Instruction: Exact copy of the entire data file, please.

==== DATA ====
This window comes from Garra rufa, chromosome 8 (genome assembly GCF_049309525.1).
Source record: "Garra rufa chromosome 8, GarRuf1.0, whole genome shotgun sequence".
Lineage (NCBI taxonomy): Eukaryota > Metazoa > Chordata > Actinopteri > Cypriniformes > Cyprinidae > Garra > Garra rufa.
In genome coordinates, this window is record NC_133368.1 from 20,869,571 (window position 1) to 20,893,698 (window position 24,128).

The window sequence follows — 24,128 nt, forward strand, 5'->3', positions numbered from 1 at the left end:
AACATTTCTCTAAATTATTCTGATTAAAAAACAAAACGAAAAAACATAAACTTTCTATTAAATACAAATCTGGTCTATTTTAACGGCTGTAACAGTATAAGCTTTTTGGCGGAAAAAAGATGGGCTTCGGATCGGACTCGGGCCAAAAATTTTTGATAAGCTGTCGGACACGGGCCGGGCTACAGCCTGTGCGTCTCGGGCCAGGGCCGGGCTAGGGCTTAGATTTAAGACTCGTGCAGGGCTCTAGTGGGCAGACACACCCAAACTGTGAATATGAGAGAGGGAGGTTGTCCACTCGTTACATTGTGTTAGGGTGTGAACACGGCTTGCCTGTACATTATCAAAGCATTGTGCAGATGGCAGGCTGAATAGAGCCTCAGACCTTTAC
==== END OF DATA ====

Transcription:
This window comes from Garra rufa, chromosome 8 (genome assembly GCF_049309525.1).
Source record: "Garra rufa chromosome 8, GarRuf1.0, whole genome shotgun sequence".
Lineage (NCBI taxonomy): Eukaryota > Metazoa > Chordata > Actinopteri > Cypriniformes > Cyprinidae > Garra > Garra rufa.
In genome coordinates, this window is record NC_133368.1 from 20,869,571 (window position 1) to 20,893,698 (window position 24,128).

The window sequence follows — 24,128 nt, forward strand, 5'->3', positions numbered from 1 at the left end:
AACATTTCTCTAAATTATTCTGATTAAAAAACAAAACGAAAAAACATAAACTTTCTATTAAATACAAATCTGGTCTATTTTAACGGCTGTAACAGTATAAGCTTTTTGGCGGAAAAAAGATGGGCTTCGGATCGGACTCGGGCCAAAAATTTTTGATAAGCTGTCGGACACGGGCCGGGCTACAGCCTGTGCGTCTCGGGCCAGGGCCGGGCTAGGGCTTAGATTTAAGACTCGTGCAGGGCTCTAGTGGGCAGACACACCCAAACTGTGAATATGAGAGAGGGAGGTTGTCCACTCGTTACATTGTGTTAGGGTGTGAACACGGCTTGCCTGTACATTATCAAAGCATTGTGCAGATGGCAGGCTGAATAGAGCCTCAGACCTTTAC